August is “name day month” in my home, because all of my children have patron saints whose feast days fall in the month of August: Lydia (August 3), Dominic (August 8), Claire (August 11), and Aidan (August 31). Years ago, when I began researching ways to bring Catholic culture into my home, celebrating name days was one of the first things we did together. Until then, I was completely clueless that all my children had the same name day month!
If you’re not sure of the date of your child’s name day, American Catholic has a great calendar that you can search. But, hold on. If your child’s has a name day, it means you actually went to the trouble of naming him or her after a saint. Thank you! Naming children after saints or biblical figures is like naming them after our parents or revered ancestors: it honors the saint and gives our child a link to his heritage. Even more, a patron saint has a special connection with our child; I think patron saints help us raise our children. Finally, giving our a child a saint’s name affirms our belief in the communion of saints.
So, what’s not to celebrate?!
Creating a tradition of celebrating a child’s patron saint not only provides an opportunity to teach our kids a thing or two about a great soul, but we also show them the delight of our Faith. And, of course, as we gather together for these celebrations, we are strengthening our family bonds and the Catholic identity of our family.
Here are a few tips for celebrating your child’s name day:
Start with Simple and Symbolic
You don’t have to create a replica of your child’s name saint out of a cake and garden flowers in order to do something special on her name day! Keep it simple and realistic.
Every saint has a story and particular symbols associated with them. You can draw on those symbols and use them in your celebration. For example, St. Lydia was a seller of purple cloth, so we always use a purple table cloth in Lydia’s name day celebration. She is also known for her hospitality to the early Christians, so we have a tea party and practice our best hospitality. St. Dominic is credited with spreading the practice of praying the rosary, so we try to incorporate the rosary into our observance. St. Dominic is also associated with oranges because he planted the first orange tree at Santa Sabine (where an orange tree still grows which descends from Dominic’s tree), so we always have breakfast with orange juice in honor of St. Dominic. Incorporating these details into our name day celebrations gives them some depth and helps my kids remember little details about their patron saint.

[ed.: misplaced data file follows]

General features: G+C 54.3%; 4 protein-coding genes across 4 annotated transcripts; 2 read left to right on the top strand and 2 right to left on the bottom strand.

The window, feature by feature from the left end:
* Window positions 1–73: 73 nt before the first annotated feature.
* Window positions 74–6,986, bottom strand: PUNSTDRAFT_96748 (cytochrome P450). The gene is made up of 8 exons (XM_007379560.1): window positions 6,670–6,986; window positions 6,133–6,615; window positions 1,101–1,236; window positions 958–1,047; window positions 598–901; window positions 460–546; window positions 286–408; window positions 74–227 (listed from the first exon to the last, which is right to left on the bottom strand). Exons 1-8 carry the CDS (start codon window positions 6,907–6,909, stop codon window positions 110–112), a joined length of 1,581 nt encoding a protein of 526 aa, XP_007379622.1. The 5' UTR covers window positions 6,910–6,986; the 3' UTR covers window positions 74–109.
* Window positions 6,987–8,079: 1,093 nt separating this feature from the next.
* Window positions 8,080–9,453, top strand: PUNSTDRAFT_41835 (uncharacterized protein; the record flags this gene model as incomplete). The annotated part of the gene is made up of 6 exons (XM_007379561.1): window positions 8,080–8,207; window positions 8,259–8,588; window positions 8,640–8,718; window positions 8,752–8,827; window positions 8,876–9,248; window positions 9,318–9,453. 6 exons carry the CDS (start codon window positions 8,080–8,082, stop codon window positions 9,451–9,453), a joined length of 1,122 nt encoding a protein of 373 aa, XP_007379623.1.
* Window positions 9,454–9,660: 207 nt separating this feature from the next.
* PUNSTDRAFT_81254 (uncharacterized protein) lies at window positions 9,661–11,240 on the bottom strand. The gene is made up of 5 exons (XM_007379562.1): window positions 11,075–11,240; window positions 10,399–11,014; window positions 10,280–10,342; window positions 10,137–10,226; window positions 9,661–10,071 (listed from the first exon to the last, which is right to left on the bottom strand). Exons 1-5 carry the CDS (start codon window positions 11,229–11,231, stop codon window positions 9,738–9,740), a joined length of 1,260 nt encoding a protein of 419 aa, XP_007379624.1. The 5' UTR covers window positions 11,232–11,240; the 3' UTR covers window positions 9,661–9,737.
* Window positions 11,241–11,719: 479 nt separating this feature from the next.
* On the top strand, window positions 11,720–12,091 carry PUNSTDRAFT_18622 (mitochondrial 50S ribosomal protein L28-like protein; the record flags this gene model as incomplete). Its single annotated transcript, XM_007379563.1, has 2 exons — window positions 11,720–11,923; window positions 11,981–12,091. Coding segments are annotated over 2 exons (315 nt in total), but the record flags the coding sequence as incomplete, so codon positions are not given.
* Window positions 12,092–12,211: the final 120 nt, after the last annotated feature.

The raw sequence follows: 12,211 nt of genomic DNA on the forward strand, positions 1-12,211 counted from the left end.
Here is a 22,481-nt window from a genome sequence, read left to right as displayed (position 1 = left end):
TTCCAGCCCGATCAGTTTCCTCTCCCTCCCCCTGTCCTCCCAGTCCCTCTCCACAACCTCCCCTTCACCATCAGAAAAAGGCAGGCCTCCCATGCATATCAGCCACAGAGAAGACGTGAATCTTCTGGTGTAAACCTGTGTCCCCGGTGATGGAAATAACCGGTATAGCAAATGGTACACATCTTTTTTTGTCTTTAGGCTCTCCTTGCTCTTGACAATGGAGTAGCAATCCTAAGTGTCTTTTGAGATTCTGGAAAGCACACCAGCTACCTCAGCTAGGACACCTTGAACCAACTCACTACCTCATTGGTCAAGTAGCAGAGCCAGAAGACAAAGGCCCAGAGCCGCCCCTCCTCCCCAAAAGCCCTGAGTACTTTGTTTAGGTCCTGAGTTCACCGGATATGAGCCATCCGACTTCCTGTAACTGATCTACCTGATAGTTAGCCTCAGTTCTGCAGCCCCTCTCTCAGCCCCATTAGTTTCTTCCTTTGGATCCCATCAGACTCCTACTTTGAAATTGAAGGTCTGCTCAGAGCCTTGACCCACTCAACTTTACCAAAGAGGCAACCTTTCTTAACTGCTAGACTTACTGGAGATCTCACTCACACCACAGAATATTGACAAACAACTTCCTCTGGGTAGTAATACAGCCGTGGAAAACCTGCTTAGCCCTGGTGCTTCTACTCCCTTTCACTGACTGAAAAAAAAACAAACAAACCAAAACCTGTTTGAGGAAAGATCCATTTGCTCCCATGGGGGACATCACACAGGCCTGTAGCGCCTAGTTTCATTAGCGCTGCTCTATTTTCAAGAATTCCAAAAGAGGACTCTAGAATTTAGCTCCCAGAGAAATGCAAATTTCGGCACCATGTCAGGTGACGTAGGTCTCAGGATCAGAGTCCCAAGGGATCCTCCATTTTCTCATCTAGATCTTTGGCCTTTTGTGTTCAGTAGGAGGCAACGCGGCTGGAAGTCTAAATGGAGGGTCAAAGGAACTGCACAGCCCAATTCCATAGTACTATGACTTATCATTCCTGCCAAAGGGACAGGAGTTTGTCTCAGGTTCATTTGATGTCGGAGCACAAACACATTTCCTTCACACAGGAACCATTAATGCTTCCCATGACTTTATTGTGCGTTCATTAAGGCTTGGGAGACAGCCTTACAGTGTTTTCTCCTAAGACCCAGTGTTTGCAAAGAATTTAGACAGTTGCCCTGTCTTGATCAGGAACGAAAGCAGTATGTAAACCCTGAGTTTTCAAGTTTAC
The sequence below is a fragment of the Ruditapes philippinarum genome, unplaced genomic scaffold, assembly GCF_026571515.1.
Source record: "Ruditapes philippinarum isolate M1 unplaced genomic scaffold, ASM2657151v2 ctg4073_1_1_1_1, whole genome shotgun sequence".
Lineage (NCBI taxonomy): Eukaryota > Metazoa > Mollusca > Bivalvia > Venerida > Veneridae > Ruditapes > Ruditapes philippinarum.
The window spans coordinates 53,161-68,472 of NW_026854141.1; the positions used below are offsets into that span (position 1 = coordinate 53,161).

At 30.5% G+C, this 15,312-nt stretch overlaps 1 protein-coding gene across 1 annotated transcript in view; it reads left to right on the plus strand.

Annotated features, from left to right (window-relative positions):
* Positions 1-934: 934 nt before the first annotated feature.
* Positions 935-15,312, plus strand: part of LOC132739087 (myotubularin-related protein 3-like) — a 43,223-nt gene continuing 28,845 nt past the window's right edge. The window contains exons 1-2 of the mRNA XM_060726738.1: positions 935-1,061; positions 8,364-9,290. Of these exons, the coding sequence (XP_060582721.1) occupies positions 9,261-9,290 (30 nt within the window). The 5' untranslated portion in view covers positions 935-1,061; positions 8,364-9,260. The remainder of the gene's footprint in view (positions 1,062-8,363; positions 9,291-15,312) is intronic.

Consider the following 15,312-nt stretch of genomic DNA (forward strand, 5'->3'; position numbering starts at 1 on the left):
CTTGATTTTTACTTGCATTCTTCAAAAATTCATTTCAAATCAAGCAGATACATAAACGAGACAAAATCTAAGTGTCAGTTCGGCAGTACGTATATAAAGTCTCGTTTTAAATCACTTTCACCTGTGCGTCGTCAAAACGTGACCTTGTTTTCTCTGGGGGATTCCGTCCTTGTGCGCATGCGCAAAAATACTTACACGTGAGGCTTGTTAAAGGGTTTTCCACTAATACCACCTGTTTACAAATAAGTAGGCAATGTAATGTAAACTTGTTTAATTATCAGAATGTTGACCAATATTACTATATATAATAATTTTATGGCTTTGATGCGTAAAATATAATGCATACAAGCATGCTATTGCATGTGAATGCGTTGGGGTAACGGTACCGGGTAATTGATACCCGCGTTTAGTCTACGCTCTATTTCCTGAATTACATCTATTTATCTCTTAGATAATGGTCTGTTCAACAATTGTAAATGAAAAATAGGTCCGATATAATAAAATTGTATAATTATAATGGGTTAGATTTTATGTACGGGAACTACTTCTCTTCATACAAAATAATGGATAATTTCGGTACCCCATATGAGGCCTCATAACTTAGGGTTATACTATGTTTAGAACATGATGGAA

Start with one symbol, and the ideas will flow. In fact, if you do a Pinterest search on your child’s saint and you will be flooded with ideas! Depending on your child’s age and interests, you can incorporate crafts, hikes, pilgrimages, etc. The important thing is be realistic about what you can do every year, because you are creating a family tradition that your children can count on and grow up with.
If you can, get a prayer card of the saint and pray the saint’s prayer at your celebration. If you don’t have a special prayer card for your child’s saint, you can do what I do for St. Lydia: I just print out an image of her icon and we pray this general name saint prayer which I found in Catholic Household Blessings and Prayers:
God of glory, whom we name in many ways, when we brought this child to your Church we were asked, “What name do you give this child?” We answered, “[child’s name].” May St. [saint’s name] ever pray for him/her, may he/she guard him/her so that [child’s name] may overcome evil and come at last to that place where his/her name is written in the book of life. We ask this through Christ our Lord, Amen.
You can also read a story about the saint from an age-appropriate book so your child begins to know the story of her special saint. I display the child’s saint’s image on our family altar and near the child’s plate at our celebration and/or at dinner.
After you get going, you might end up creating the cake replica of the saint after all.
Name Days for Big Kids
When kids are little, name days feel like little birthdays to them. They love the attention, goodies, and fun. This is okay and entirely normal. But as kids mature, we can remind them of the deeper significance of their name day. Giving our child a biography of her saint can give her insights into the saint’s whole story, particular gifts, and holiness so that she has somebody to look up to as she grows up. Attending Mass together as a family and asking for our priest’s blessing over the child would be wonderful.
In the teen years, perhaps we can inspire or lead our kids to do kind acts for others on their name day, so that we transition away from the “what do I get today” toward a “how can I serve you God” mentality. This can be done even in the context of our name day celebration. The child can help prepare food or create special favors for his siblings or guests.
When Your Child Doesn’t Have a Name Saint
If your child isn’t named after a saint, you aren’t a negligent crumb! You can always adopt a patron saint for your child. Perhaps you can choose a saint with a name close to your child’s name or whose story especially inspires her or you. And don’t forget that your child will choose a saint’s name at Confirmation. You can begin talking to her about that wonderful tradition very early. There’s no St. Kim, but I took the Confirmation name “Therese” after the Little Flower.
I’m off to make pancakes and fresh orange juice for the Feast of St. Dominic!